I’ve written before (here and here) about an alarming trend — shortages in hospitals of important, sometimes life-saving medications. The problem is most acute for drugs we inject into the body rather than pills. The Food and Drug Administration (FDA) keeps a list of drugs in short supply; it is long and getting longer. Things aren’t getting better; they’re getting worse. The items on the list now number in the hundreds. The list changes so frequently from day to day that hospitals scramble with a real-time way of keeping track.
Just yesterday I learned that chloral hydrate, an old, old medicine, will not be made anymore. The one company making it has decided to stop. Although it’s an old drug, chloral hydrate still has an important place in the toolkit of doctors like me who sedate infants and small children for procedures. Now we won’t have it anymore. Why do we have these shortages? What’s going on?
The problem is that the drugs in short supply are virtually all generic, off patent. They are cheap. So the profit margins for the manufacturer is slim. A drug company can make much, much more money by looking for yet another “me too” drug we don’t need. The old standby drugs, the injectable ones we need everyday, are cast aside. A related problem is that, for many of these drugs we still can get, only one factory makes them. So if there’s a problem at the factory, there is an instant nation-wide shortage.
What’s the solution? I see no other way than for some federal authority to subsidize the production of these medicines in a way that allows the companies making them to make a reasonable profit. The totally free market got us into this mess, and it won’t get us out. If anything, it will get worse.
10/19/2011 • When most people go into the hospital it does not occur to them that, here in America, an acute scarcity of a standard medication will affect their health. But they would be wrong. Sudden, random, ...more
Still another reason your insurance premiums go up: cost-shifting from public to private payers is getting worse and worse
10/24/2011 • A recent editorial in the New England Journal of Medicine makes an interesting contrast between the approaches public and private health plans have taken in controlling costs. It points out how governmental health programs -- ...more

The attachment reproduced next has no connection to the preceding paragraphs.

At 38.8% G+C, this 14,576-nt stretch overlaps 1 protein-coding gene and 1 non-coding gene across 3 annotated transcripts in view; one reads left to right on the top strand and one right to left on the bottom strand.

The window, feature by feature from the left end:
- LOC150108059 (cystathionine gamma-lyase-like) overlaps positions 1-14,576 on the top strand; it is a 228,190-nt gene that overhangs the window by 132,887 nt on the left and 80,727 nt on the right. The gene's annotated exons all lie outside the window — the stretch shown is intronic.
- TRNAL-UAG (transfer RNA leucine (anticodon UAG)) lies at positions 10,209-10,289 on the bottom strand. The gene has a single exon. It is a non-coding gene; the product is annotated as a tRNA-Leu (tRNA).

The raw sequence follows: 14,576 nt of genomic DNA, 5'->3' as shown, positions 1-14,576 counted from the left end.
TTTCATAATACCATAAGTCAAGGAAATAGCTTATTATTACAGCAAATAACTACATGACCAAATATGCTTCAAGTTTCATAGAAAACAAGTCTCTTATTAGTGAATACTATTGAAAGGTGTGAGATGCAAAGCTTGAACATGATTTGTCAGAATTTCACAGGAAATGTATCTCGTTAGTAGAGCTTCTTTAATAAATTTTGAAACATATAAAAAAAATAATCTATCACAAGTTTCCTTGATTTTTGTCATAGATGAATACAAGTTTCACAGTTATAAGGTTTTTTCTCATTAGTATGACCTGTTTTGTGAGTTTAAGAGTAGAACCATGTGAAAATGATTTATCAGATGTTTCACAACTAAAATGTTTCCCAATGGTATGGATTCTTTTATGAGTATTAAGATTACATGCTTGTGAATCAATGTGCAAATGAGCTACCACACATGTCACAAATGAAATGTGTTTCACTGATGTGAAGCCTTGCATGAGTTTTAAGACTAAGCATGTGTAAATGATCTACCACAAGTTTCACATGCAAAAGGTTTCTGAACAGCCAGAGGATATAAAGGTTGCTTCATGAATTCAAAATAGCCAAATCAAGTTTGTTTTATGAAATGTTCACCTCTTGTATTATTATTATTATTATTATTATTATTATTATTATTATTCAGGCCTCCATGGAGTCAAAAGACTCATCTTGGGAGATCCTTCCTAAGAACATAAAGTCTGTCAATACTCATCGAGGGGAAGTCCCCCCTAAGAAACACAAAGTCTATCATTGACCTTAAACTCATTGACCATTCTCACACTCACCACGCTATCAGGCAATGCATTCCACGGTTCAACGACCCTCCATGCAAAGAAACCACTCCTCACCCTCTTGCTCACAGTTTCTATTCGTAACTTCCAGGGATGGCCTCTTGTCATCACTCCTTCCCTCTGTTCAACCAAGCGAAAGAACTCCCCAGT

10/21/2009 • Last week there was a notice in my mailbox from the pharmacy telling me that an antibiotic intensivists use frequently, vancomycin, was in extremely short supply. We still have some, but we were instructed to ...more
12/01/2010 • No pediatrician I know has ever liked any of the many over-the-counter cough and cold remedies very much, especially for very young children. There never has been any evidence that they help cold symptoms, and ...more
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02/19/2013 • Shortages of a long list of medications have been a problem for some time now. Many, many important drugs are in short supply. The FDA even keeps a list of them. The reasons for this ...more
12/15/2012 • This little cartoon, courtesy of xkcd, highlights a problem we have had for some time, but which is getting worse--highly antibiotic-resistant bacteria. Soon after the first antibiotics appeared, especially penicillin, doctors noticed the phenomenon of ...more
02/19/2012 • I've written before about how the current standard of care is to provide some sort of sedation drugs -- by mouth or by injection -- to relieve pain and anxiety when we have to do ...more
01/22/2012 • Open most any medical journal, including the most prestigious of them, such as the New England Journal of Medicine, and you will see page upon page of glossy advertisements from drug companies for their products. This ...more